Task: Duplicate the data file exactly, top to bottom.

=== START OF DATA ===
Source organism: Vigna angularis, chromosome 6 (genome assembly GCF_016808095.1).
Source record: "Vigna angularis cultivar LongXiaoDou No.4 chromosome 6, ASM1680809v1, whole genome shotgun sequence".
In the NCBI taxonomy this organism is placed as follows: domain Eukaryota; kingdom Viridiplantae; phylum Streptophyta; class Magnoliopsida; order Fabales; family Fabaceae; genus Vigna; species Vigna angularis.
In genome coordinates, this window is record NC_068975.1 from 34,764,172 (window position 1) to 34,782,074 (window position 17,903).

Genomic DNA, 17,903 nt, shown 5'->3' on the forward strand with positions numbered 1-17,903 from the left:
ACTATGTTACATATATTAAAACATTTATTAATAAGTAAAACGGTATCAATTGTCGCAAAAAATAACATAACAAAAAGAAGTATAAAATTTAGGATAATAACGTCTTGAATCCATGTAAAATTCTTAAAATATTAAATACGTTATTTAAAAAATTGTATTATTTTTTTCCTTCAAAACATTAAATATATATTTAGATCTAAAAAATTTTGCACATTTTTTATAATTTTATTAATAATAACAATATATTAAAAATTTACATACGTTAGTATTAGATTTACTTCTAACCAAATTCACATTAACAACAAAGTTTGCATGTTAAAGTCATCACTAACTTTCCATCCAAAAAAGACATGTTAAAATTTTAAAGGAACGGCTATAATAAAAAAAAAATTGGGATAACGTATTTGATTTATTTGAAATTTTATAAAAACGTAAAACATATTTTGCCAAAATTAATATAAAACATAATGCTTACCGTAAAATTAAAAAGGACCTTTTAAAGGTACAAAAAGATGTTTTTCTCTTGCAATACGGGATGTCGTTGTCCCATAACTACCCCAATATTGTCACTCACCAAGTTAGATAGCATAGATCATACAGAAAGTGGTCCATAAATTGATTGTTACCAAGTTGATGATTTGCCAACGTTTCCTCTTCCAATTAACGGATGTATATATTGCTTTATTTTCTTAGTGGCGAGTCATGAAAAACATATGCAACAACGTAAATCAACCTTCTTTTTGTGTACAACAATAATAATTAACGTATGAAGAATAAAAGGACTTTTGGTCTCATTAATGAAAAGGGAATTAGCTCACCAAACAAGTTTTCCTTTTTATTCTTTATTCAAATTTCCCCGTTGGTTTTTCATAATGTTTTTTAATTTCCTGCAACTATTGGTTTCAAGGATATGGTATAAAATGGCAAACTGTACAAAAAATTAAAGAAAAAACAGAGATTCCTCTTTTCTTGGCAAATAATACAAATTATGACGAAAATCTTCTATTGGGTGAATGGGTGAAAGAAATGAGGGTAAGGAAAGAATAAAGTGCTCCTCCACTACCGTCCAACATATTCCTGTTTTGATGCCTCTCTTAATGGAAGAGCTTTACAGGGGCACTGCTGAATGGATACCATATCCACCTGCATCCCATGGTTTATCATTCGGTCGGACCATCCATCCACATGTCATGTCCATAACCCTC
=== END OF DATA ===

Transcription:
Source organism: Vigna angularis, chromosome 6 (genome assembly GCF_016808095.1).
Source record: "Vigna angularis cultivar LongXiaoDou No.4 chromosome 6, ASM1680809v1, whole genome shotgun sequence".
In the NCBI taxonomy this organism is placed as follows: domain Eukaryota; kingdom Viridiplantae; phylum Streptophyta; class Magnoliopsida; order Fabales; family Fabaceae; genus Vigna; species Vigna angularis.
In genome coordinates, this window is record NC_068975.1 from 34,764,172 (window position 1) to 34,782,074 (window position 17,903).

Genomic DNA, 17,903 nt, shown 5'->3' on the forward strand with positions numbered 1-17,903 from the left:
ACTATGTTACATATATTAAAACATTTATTAATAAGTAAAACGGTATCAATTGTCGCAAAAAATAACATAACAAAAAGAAGTATAAAATTTAGGATAATAACGTCTTGAATCCATGTAAAATTCTTAAAATATTAAATACGTTATTTAAAAAATTGTATTATTTTTTTCCTTCAAAACATTAAATATATATTTAGATCTAAAAAATTTTGCACATTTTTTATAATTTTATTAATAATAACAATATATTAAAAATTTACATACGTTAGTATTAGATTTACTTCTAACCAAATTCACATTAACAACAAAGTTTGCATGTTAAAGTCATCACTAACTTTCCATCCAAAAAAGACATGTTAAAATTTTAAAGGAACGGCTATAATAAAAAAAAAATTGGGATAACGTATTTGATTTATTTGAAATTTTATAAAAACGTAAAACATATTTTGCCAAAATTAATATAAAACATAATGCTTACCGTAAAATTAAAAAGGACCTTTTAAAGGTACAAAAAGATGTTTTTCTCTTGCAATACGGGATGTCGTTGTCCCATAACTACCCCAATATTGTCACTCACCAAGTTAGATAGCATAGATCATACAGAAAGTGGTCCATAAATTGATTGTTACCAAGTTGATGATTTGCCAACGTTTCCTCTTCCAATTAACGGATGTATATATTGCTTTATTTTCTTAGTGGCGAGTCATGAAAAACATATGCAACAACGTAAATCAACCTTCTTTTTGTGTACAACAATAATAATTAACGTATGAAGAATAAAAGGACTTTTGGTCTCATTAATGAAAAGGGAATTAGCTCACCAAACAAGTTTTCCTTTTTATTCTTTATTCAAATTTCCCCGTTGGTTTTTCATAATGTTTTTTAATTTCCTGCAACTATTGGTTTCAAGGATATGGTATAAAATGGCAAACTGTACAAAAAATTAAAGAAAAAACAGAGATTCCTCTTTTCTTGGCAAATAATACAAATTATGACGAAAATCTTCTATTGGGTGAATGGGTGAAAGAAATGAGGGTAAGGAAAGAATAAAGTGCTCCTCCACTACCGTCCAACATATTCCTGTTTTGATGCCTCTCTTAATGGAAGAGCTTTACAGGGGCACTGCTGAATGGATACCATATCCACCTGCATCCCATGGTTTATCATTCGGTCGGACCATCCATCCACATGTCATGTCCATAACCCTC